Standard 7: Care after death - Example GP Practice Team EOLC group exercise

Record: Those attended, apologies, and date of meeting.

The aim

  • For each staff member to tap into their own experiences of handling patients and carers affected by anticipatory grief (patient and carer) and bereavement (carer).
  • For staff to have a shared understanding of how best to support anticipatory grief and bereavement – considering medical and de-medicalised (non-health) support.
  • To consider how the practice can robustly identify the minority of people who may require intervention. (this starts at having a concise, accessible, timely record of deceased patients and their bereaved).

Principles

  • Recognise and acknowledge anticipatory grief and bereavement needs of patients and carers.
  • Assess and advise on 'normal grief' and more complex grief.

Discussion

Due to the family medicine nature, general practice regularly comes into contact with people who have anticipatory grief (whilst living) and also the bereaved at some point in their experience of grieving. This can be an extremely satisfying aspect of general practice and an important part of building the continuity of care within the GP-patient relationship. Most bereavement reactions are not complicated and the necessary support is provided by family, friends, and various societal resources. It is important not to 'medicalise' normal grief. Therefore, it is helpful to understand the normal process of grief and what can be expected in order to then understand more complicated grief and the associated risks. Loss is completely personal and many events can result in grief, for example, death of a spouse, family member or friend; child loss; miscarriage and stillbirth; loss of an ability (such as hearing, sight, physical ability) and even pet death. Loss can be recognised by all members of the practice team and everyone in the practice can have/develop a role to support people in some way. Typically, GPs and District Nurses use home visits, telephone consultations, and condolence letters to support bereaved people1.

Task

Each person to think about a specific patient or carer you have handled who was/is affected by anticipatory grief or bereavement:

  • Patient 1 with 'normal grief'.
  • Patient 2 'requiring more medicalised intervention(s)'.
  1. Go round the group and ask people to say which patient they are thinking of. Depending on time, agree one or two patients to discuss in more detail.
  2. Ask if people are willing to volunteer A FEW WORDS ONLY what was most rewarding about being involved in their care.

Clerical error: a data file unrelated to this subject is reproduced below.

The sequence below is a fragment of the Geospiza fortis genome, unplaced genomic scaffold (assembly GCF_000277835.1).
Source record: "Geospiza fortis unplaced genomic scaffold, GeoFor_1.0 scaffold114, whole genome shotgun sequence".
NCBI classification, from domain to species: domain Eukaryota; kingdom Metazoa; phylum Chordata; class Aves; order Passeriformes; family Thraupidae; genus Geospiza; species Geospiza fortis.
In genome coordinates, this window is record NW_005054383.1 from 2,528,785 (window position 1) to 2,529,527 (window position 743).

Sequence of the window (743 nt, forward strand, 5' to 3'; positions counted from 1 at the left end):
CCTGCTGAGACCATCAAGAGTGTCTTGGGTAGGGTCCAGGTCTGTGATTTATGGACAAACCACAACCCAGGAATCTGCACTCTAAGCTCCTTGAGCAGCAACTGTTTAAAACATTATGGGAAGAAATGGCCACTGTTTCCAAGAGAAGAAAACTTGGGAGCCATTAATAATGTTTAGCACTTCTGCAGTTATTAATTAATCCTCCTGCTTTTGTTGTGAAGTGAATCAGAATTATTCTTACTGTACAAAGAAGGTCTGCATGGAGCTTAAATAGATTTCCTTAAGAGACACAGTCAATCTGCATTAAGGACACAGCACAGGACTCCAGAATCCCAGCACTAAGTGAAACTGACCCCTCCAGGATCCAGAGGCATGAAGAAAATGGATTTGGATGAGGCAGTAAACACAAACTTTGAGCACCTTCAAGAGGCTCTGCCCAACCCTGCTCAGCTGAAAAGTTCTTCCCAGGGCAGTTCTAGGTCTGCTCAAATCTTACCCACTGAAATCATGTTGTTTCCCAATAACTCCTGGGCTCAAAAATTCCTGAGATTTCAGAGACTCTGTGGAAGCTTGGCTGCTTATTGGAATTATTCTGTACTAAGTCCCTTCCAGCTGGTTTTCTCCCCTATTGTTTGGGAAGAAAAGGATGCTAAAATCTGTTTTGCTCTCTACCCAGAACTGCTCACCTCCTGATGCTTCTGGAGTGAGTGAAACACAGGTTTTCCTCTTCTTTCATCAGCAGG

3. Ask what people found challenging? Are staff left with effects of professional grief?
  4. Discuss the following questions as a group (and someone take notes on the key points):
  • How do practice staff think they should care for patients who are bereaved?
  • Is there a system in place to for all staff to access a timely record of deceased patients and their bereaved?
  • How does the practice acknowledge a person has had a bereavement?
  • Does the practice routinely offer any signposting support?
  • Using examples, how did the patient experiencing anticipatory grief or bereavement present/ get noticed by different staff? First for patient 1, then repeat for patient 2.
  • Who had contact (any form) with the patient?
  • Were there other opportunities for identifying their grief needs?
  • What were their needs – health, psychosocial, cultural, spiritual, practical and other?
    • Explore different people's attitudes, beliefs and experiences.
  • What worked well /made a difference? – for the patient, for staff, for the practice?
  • Is there learning for i) staff, ii) the practice, iii) external to the practice.
  • What will people do differently in the future.
  • How will lessons learned improve future practice? Is there an action plan?
  • How will lessons learned be shared with you GP networks and wider system?
  •  Set a review date.

6. Informing part of the evidence on Standard 7

  • Identify people with anticipatory grief and bereavement needs.
  • Practice protocol of support offer, agreed by practice team.
  • Audit criteria shared and agreed.

Next: Standard 8: General Practice hubs within Compassionate Communities >


References

  1. Nagraj, S. & Barclay, S. (2011) Bereavement care in primary care: a systematic literature review and narrative synthesis. BJGP

 

QI 7: Continuous Improvement

Regular audit of support offered to the bereaved. For example, documented contact with the bereaved, support information given.

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